We’re continuing to profile the current class of Supreme Court law clerks. We’ve written up the Alito clerks for October Term 2006 already, and we’re working on profiles of the Breyer clerks.
(We reiterate our prior request for tips about the SGB crew, especially Thiru Vignarajah. We probably have enough material about the other three.)
Looking ahead to the future, here’s what we know so far about the justices’ hiring of law clerks for October Term 2007. Most of it is taken from Wikipedia. Caveat lector: Wikipedia, of course, can be edited by pretty much anyone. So please note that much of the information appearing below is UNCONFIRMED. We have added links to additional, confirmatory sources where available, so you can weigh for yourself the reliability of the information. Justice John Paul Stevens
1. Todd Gluth (Boalt Hall 2005 / W. Fletcher)
2. Sara Klein (Cardozo 2005 / Barry (3d Cir.) / Lifland (D.N.J.))
3. Kate Shaw (Northwestern 2006 / Posner)
4. Abby Wright (U. Penn. 2006 / Boudin) Justice Antonin Scalia
1. Aditya Bamzai (University of Chicago/Sutton/OLC)
2. John Bash (Harvard 2006 / Kavanaugh)
3. Bryan Killian (Harvard / Niemeyer)
4. Rachel Kovner (Stanford / Wilkinson) Justice Anthony M. Kennedy
1. Michael Chu (Harvard / D. Ginsburg)
2. Stephen Cowen (U. Chicago / D. Ginsburg)
2. Andrianna (“Annie”)Kastanek (Northwestern 2005 / Ripple)
3. C.J. Mahoney (Yale 2006 / Kozinski) Justice Clarence Thomas 1. William S. Consovoy (George Mason 2001 / E. Jones)
2. Eric McArthur (Chicago 2005 / Luttig)
3. Carrie Severino (Harvard 2005 / Sentelle)
4. Heath Tarbert (U. Penn 2001 / D. Ginsburg)
5. Leila Thompson (NYU / Lambert (D.D.C.) / Sentelle) Update: Upon information and belief, William Consovoy is now scheduled to clerk for Justice Thomas in October Term 2008, not October Term 2007. For more, see here. Justice Ruth Bader Ginsburg
1. Brian Fletcher (Harvard 2006 / Garland)
2. Zack Trip (Columbia 2005 / Kearse) Justice Stephen G. Breyer
1. Eric Feigin (Stanford 2005 / Wilkinson) Justice Samuel Alito
1. David H. Moore (BYU 1996 / Alito)
2. Jessica Phillips (Northwestern 2006 / Flaum) Justice Sandra Day O’Connor (retired):
1. Heidi Bond (U. Michigan 2006 / Kozinski)
(Random observation: WOW. This is shaping up as the best Term ever for Northwestern Law School, with three of its graduates landing SCOTUS clerkships so far. And U. Penn is doing quite well, too.)
As we all know, Wikipedia is not infallible. So if you have corrections (or additions) to any of the OT 2007 law clerk information appearing above, please email us. Thanks. Update: SCOTUS Clerk Hiring News: An Errata Sheet List of law clerks of the Supreme Court of the United States [Wikipedia]
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We currently have a number of active openings for associate roles at US and UK firms in HK / China, Singapore and two new in-house openings. As always, please feel free to reach out to us at email@example.com in order to get details of current openings in Asia, as well as to discuss the Asia markets in general and what we expect for openings later this year. Our Evan Jowers and Robert Kinney will be in Beijing the week of March 25 and Evan Jowers will be in Hong Kong the week of April 1, if you would like to meet them in person.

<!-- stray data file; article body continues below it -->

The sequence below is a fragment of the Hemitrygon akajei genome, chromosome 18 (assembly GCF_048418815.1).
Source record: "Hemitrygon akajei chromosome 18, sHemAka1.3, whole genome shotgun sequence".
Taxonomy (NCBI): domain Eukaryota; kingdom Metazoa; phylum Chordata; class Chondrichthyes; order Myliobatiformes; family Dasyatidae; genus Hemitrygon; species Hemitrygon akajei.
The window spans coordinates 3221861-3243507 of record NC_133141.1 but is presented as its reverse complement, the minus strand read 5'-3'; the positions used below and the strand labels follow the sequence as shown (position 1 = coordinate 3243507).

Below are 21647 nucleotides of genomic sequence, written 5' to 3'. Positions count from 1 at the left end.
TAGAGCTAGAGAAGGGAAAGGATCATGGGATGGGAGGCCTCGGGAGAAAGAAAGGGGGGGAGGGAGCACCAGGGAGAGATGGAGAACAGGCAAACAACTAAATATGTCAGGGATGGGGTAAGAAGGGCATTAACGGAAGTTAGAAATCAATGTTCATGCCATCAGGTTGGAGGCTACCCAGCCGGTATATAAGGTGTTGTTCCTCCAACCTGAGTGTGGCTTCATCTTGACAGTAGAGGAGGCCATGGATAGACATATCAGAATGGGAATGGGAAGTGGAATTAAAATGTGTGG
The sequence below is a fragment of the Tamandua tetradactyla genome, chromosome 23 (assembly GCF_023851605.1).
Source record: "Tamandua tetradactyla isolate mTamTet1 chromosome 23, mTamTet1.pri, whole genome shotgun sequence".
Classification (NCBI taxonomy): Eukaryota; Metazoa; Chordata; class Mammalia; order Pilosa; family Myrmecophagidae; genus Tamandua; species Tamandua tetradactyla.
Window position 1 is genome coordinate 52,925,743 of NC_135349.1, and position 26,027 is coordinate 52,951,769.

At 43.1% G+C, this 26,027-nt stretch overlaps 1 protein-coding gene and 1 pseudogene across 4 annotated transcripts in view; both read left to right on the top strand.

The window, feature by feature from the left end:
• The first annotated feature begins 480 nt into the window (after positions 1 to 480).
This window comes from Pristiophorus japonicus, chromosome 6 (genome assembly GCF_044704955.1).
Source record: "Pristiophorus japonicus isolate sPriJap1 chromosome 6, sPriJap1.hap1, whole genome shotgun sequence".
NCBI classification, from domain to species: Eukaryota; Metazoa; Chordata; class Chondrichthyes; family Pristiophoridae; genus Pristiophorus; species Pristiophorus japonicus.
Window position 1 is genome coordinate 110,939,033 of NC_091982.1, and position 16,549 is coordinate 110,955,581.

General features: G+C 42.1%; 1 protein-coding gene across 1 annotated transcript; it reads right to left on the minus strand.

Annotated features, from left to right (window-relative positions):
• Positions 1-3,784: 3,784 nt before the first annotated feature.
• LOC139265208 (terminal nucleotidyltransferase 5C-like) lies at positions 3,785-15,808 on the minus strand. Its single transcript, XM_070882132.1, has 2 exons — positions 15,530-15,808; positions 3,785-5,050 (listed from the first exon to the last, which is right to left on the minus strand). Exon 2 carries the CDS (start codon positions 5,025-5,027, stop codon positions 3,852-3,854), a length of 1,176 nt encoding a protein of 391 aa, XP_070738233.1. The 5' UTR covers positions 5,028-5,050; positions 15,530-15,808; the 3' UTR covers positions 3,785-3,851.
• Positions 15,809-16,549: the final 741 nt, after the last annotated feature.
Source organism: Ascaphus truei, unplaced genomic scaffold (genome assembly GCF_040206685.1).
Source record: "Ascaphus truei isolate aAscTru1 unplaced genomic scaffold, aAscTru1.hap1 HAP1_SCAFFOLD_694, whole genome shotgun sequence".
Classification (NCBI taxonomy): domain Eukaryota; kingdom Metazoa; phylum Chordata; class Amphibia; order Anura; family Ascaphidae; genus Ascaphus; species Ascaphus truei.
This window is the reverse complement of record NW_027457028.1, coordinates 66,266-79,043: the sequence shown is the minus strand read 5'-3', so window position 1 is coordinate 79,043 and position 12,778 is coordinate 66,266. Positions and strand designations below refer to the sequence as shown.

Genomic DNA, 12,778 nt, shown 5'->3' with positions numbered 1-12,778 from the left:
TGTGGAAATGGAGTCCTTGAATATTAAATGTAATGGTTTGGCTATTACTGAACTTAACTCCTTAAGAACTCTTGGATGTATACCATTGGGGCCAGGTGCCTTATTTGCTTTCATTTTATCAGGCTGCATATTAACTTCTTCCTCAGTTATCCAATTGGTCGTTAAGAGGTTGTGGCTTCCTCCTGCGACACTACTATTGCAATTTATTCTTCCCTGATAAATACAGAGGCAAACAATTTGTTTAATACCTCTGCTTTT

The US associate openings we have in law firms are in the usual areas of M&A, cap markets, FCPA / white collar litigation, finance, and project finance. The most urgent of our top tier (top 15 US or magic circle) law firm openings in Asia (among many other firm openings that we have in Asia) are as follows:
• 2nd to 5th year mandarin fluent M&A associates needed in Beijing and Hong Kong at several firms;
• Korean fluent 2nd to 4th year cap markets associate needed in Hong Kong;
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• 2nd to 4th year M&A / cap markets mix associate needed in Singapore.
The last time I flapped my wings your way, I tried to make at least enough noise about your mobile phone to make you more than a little bit uncomfortable. I hope I did. If enough of us become anxious enough about the known and unknown unknowns and knowns in our mobile phones, then we can start making wise decisions about how to manage that information and its resultant investigations.
Today, I’d like to put a finer point on the last installment’s topic by asking a question that seemed to catch most attendees off-guard at a conference panel that I moderated last week: is there discoverable personal information in a mobile app? Our panelists’ answer was a uniform “yes” with one stating that, if he had to choose only one type of data that he could discover from a mobile phone, he’d choose app data. Why? Because there’s simply so much of it and because almost all of it is objective – not just user-created like an email – but machine-tracked like GPS, usage duration, log in and log out times, browsed web addresses, browsed actual addresses. Also, most of us seem to have the idea that data doesn’t actually “stick” to our mobile devices the way it “sticks” to our hard drives. Maybe there’s a disconnect based on the fact that our phones are mobile so we assume the data is mobile to?